Fraser Cain over at Universe Today sent out a question to the Astronomy/Astrophysics/Space communication community today. And he asks:
Why should we spend our time/money/resources on exploring space when there are so many problems here on Earth?
This is something that, for better or worse, I had a knee-jerk reaction to. Here’s what I wrote back to him:
This is like asking why we should spend money on making our city better when there are so many problems here in our own homes. Or why we should spend money on understanding our whole world when there are so many problems here in our own country. Space is something that we are not only a part of, but that encompasses and affects all of us. Learning about the grandest scales of our lives — about the things that are larger than us and will go on relatively unaffected by whatever we do — that has value! And it might not have a value that I can put a price tag on, but in terms of unifying everyone, from people in my city to people in a foreign country to people or intelligences on other planets or in other galaxies, space exploration is something that is the great equalizer. And the knowledge, beauty, and understanding that we get from it is something that one person, group, or nation doesn’t get to keep to itself; what we learn about the Universe can be, should be, and if we do our jobs right, will be equally available to everyone, everywhere. This is where our entire world came from, and this is the abyss our entire world will eventually return to. And learning about that, exploring that, and gaining even a small understanding of that, has the ability to give us a perspective that we can never gain just by looking insularly around our little blue rock.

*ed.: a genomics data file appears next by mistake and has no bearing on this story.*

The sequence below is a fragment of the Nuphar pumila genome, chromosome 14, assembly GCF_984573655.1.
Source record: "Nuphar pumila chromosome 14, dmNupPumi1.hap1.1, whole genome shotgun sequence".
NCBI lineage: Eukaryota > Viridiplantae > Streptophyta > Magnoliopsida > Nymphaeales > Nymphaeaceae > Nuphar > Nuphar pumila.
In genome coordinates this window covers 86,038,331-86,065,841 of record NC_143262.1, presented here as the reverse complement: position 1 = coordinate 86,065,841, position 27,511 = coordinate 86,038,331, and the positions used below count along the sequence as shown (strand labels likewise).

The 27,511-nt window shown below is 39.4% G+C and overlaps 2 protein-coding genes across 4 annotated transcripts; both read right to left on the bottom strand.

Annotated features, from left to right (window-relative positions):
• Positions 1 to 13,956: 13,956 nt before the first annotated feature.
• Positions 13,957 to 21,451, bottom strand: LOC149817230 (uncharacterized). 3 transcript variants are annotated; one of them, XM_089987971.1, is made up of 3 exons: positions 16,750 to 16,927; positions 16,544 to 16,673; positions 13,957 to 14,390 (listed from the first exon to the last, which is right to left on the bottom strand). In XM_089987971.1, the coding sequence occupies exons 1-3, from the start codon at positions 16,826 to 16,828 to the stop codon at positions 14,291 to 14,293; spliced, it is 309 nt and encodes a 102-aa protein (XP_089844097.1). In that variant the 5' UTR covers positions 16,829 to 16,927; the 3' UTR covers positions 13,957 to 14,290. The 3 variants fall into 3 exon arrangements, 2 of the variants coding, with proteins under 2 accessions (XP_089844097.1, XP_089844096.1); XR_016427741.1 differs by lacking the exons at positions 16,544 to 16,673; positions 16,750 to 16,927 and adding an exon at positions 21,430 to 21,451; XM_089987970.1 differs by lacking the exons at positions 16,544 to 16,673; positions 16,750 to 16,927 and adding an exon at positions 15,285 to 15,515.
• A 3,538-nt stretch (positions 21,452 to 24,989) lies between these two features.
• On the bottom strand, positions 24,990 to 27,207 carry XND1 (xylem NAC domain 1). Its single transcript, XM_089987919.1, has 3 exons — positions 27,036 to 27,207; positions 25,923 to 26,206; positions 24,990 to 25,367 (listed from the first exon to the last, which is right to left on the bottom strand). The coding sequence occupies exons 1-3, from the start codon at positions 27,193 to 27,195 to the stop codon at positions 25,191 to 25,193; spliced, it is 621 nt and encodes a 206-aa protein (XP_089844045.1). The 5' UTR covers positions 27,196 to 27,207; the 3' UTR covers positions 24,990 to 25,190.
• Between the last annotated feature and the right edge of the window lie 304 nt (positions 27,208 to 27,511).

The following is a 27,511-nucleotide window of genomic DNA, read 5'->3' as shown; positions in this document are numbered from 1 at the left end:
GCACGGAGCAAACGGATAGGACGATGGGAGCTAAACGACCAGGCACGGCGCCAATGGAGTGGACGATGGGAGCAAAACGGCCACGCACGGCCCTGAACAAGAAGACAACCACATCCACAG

What are your thoughts on the matter? Is this valuable, or am I just being completely naive and idealistic in my views of the value that understanding the world and Universe around us can bring? Whatever you think, you can read what the other responders had to say here.